and with his new African acquisition he hoped to prove a point to his traditionally xenophobic nobility. If an African could be turned into a bright-minded asset to Russia then there would be no argument that Russia’s future lay in openness, and not in isolation.
Over the next few months Peter kept Abram close, intrigued by the boy’s natural affinity for languages and the speed with which he had become fluent in Russian. By 1705 Peter began campaigning once more and took the young Abram with him. As a result, Abram spent most of his
childhood in military camps, learning the art of war. In 1705 Abram was baptised in Vilnius and became known as Abram Petrovich (Son of Peter) with the Tsar becoming his godfather. The following years were spent in campaigns against the Swedish empire, and Abram became a fervent
admirer of military engineering and sciences. Soon Peter started to see Abram as his adopted son, admiring his natural cleverness and a passion for the battlefield – in contrast to the Tsar’s own son, prince Alexei, who was bookish and nothing like his father. For the next ten years Abram stayed by Peter’s side. He developed a code system for the Russian army as their communications were regularly intercepted, and became a close adviser to the Tsar.
In 1716 the Tsar went on a grand European tour in an effort to improve foreign relations and expand Russia’s influence. One stop was in Paris, where Abram was left behind at the behest of his godfather in order to study European enlightenment. There he met some of the most innovative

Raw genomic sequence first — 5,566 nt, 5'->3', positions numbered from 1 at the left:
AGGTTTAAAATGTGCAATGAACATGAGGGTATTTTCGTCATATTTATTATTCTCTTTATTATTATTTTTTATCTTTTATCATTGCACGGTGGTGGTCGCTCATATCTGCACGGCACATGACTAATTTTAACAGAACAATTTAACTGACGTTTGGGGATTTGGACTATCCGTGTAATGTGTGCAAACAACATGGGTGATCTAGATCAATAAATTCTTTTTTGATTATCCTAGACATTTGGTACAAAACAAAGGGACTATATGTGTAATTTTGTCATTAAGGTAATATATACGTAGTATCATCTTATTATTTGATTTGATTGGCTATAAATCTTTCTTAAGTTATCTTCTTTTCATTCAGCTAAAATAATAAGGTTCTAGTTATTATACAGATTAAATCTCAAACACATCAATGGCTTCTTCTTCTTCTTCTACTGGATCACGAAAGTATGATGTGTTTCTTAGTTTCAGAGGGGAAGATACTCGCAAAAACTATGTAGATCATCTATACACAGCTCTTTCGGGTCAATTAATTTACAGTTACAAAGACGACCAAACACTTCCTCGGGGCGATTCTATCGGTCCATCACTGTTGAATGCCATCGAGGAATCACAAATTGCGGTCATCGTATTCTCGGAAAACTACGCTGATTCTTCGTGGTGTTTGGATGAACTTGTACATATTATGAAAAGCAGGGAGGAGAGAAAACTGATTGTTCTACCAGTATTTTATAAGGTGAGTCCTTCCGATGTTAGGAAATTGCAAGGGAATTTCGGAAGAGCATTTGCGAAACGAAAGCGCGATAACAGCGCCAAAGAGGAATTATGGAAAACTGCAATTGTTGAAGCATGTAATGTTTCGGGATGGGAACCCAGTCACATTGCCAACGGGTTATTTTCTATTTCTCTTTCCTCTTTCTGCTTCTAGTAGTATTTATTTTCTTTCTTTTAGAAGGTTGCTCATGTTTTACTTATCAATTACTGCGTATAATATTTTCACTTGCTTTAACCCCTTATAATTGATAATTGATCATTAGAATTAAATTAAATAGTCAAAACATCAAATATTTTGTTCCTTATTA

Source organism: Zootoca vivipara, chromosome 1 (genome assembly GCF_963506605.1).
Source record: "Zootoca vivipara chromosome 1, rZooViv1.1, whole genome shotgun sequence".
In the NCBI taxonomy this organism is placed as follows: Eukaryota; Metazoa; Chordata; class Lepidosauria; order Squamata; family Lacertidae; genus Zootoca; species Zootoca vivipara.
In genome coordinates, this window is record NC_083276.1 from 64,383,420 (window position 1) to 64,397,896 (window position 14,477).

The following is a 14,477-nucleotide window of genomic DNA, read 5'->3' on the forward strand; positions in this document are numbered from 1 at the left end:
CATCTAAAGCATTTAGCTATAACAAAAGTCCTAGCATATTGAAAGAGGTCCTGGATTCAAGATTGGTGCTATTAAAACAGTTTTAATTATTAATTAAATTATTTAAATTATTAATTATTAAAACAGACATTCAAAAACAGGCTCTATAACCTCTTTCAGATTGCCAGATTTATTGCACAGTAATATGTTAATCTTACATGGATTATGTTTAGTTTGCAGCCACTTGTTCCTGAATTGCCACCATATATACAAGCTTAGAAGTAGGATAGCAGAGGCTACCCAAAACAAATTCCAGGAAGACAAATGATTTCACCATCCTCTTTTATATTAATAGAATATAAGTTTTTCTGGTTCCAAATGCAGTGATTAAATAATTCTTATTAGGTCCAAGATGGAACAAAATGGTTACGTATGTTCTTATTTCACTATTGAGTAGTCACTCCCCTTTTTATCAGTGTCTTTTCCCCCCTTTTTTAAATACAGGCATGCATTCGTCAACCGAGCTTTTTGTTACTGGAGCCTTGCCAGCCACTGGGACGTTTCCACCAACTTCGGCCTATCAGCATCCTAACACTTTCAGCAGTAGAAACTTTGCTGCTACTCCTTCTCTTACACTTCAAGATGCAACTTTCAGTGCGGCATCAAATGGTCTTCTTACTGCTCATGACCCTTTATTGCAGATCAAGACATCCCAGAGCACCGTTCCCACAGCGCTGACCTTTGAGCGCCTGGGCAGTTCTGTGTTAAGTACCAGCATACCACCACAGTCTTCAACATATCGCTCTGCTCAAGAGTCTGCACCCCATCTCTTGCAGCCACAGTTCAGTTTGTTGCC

minds of France, such as Voltaire who described Abram as “the dark star of Russian enlightenment”.
Originally studying in Metz, where he became fluent in several more languages and excelled in science, mathematics and geometry, Abram later enrolled at the French military academy of artillery at La Fere in 1720 were he studied military engineering, eventually joining the French army (again at his godfather’s request), as an officer in the french artillery. During the war of the quadruple alliance (1718-1720) Abram earned the moniker ‘Hannibal’ after the Carthaginian general of old. He eventually became known as Gannibal due to the Russian pronunciation of Hannibal. Whilst fighting in the Pyrenees Gannibal was wounded and taken prisoner by the Spanish forces. He was released in 1722 and returned to Paris, lauded as a hero for his actions during the war which had led to the fall of many Spanish forts. Abram was now a celebrity in France, and he returned to Russia in 1723.
Upon his return he was lavished with gifts and honours by his imperial godfather and his education was put to good use while he laboured as his godfather had intended in building the great fortress of Kronstadt on Kotlin island, guarding the northern pass to Saint-Petersburgh. He also engineered the massive canal around lake Ladoga, a feat which was considered impossible until he accomplished it. Abram became Russia’s finest military and civil engineer, completing many great works. His stint as an engineer was not to last, however, as in 1725 Peter the Great passed away, leaving a power vacuum. Alexander Menshikov became Regent after seizing control and by 1727 Gannibal had been banished to Siberia to toil out of sight on less imposing engineering projects. He continued to serve Russia on the Mongolian border, building fortresses to guard Siberia against Mongol and Chinese invasions. Menshikov was overthrown in 1729 and exiled to Siberia, in a stroke of poetic justice. Gannibal was recalled to the heart of Russia, as he was the nation’s foremost practical genius.